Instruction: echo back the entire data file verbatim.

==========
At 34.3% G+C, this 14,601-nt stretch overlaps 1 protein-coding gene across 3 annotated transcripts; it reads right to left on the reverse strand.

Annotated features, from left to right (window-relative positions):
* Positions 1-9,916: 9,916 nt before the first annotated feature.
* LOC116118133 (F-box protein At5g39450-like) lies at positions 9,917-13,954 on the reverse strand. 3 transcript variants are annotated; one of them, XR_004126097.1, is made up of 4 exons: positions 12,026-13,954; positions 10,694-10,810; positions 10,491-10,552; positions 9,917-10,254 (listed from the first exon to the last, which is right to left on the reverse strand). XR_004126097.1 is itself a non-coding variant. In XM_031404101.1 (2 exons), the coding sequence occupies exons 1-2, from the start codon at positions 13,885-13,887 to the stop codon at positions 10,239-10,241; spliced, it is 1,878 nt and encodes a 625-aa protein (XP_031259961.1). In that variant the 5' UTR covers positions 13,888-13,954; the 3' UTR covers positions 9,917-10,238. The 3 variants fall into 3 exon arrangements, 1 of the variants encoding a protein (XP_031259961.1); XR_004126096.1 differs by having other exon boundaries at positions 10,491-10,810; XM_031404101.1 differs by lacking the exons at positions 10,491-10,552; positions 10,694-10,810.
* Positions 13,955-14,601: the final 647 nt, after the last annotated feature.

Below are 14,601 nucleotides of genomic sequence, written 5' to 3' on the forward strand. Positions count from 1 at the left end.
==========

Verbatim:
At 34.3% G+C, this 14,601-nt stretch overlaps 1 protein-coding gene across 3 annotated transcripts; it reads right to left on the reverse strand.

Annotated features, from left to right (window-relative positions):
* Positions 1-9,916: 9,916 nt before the first annotated feature.
* LOC116118133 (F-box protein At5g39450-like) lies at positions 9,917-13,954 on the reverse strand. 3 transcript variants are annotated; one of them, XR_004126097.1, is made up of 4 exons: positions 12,026-13,954; positions 10,694-10,810; positions 10,491-10,552; positions 9,917-10,254 (listed from the first exon to the last, which is right to left on the reverse strand). XR_004126097.1 is itself a non-coding variant. In XM_031404101.1 (2 exons), the coding sequence occupies exons 1-2, from the start codon at positions 13,885-13,887 to the stop codon at positions 10,239-10,241; spliced, it is 1,878 nt and encodes a 625-aa protein (XP_031259961.1). In that variant the 5' UTR covers positions 13,888-13,954; the 3' UTR covers positions 9,917-10,238. The 3 variants fall into 3 exon arrangements, 1 of the variants encoding a protein (XP_031259961.1); XR_004126096.1 differs by having other exon boundaries at positions 10,491-10,810; XM_031404101.1 differs by lacking the exons at positions 10,491-10,552; positions 10,694-10,810.
* Positions 13,955-14,601: the final 647 nt, after the last annotated feature.

Below are 14,601 nucleotides of genomic sequence, written 5' to 3' on the forward strand. Positions count from 1 at the left end.